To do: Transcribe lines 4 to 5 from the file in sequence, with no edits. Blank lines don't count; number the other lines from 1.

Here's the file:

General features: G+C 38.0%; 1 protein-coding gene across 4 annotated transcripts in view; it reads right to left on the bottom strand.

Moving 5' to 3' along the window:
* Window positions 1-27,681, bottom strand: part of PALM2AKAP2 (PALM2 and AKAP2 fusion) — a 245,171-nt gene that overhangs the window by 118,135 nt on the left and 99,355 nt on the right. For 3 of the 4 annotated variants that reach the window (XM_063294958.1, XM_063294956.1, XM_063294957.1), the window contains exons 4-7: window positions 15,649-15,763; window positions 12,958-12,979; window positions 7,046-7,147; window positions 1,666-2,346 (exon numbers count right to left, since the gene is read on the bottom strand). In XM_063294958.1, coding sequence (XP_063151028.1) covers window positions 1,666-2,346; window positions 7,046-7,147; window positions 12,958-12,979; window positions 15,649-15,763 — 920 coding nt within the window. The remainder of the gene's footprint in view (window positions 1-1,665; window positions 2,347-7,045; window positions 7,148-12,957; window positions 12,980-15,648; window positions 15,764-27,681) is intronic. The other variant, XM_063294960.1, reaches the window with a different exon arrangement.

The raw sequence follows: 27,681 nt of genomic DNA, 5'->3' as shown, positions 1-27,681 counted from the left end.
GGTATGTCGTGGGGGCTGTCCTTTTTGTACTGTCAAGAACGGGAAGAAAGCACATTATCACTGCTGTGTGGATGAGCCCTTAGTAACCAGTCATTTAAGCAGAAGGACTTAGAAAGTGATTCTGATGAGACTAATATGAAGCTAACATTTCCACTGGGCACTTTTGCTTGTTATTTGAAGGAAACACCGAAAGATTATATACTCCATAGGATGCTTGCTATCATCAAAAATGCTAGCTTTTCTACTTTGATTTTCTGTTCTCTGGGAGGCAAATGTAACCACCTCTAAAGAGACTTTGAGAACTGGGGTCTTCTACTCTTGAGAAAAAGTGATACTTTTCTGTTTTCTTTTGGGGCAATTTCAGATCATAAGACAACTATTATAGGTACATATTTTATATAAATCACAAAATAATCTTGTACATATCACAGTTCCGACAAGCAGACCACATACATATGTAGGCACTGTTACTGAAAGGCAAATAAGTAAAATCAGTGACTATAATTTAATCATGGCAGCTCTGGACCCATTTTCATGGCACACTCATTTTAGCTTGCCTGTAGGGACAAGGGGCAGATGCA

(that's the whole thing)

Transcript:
The raw sequence follows: 27,681 nt of genomic DNA, 5'->3' as shown, positions 1-27,681 counted from the left end.
GGTATGTCGTGGGGGCTGTCCTTTTTGTACTGTCAAGAACGGGAAGAAAGCACATTATCACTGCTGTGTGGATGAGCCCTTAGTAACCAGTCATTTAAGCAGAAGGACTTAGAAAGTGATTCTGATGAGACTAATATGAAGCTAACATTTCCACTGGGCACTTTTGCTTGTTATTTGAAGGAAACACCGAAAGATTATATACTCCATAGGATGCTTGCTATCATCAAAAATGCTAGCTTTTCTACTTTGATTTTCTGTTCTCTGGGAGGCAAATGTAACCACCTCTAAAGAGACTTTGAGAACTGGGGTCTTCTACTCTTGAGAAAAAGTGATACTTTTCTGTTTTCTTTTGGGGCAATTTCAGATCATAAGACAACTATTATAGGTACATATTTTATATAAATCACAAAATAATCTTGTACATATCACAGTTCCGACAAGCAGACCACATACATATGTAGGCACTGTTACTGAAAGGCAAATAAGTAAAATCAGTGACTATAATTTAATCATGGCAGCTCTGGACCCATTTTCATGGCACACTCATTTTAGCTTGCCTGTAGGGACAAGGGGCAGATGCA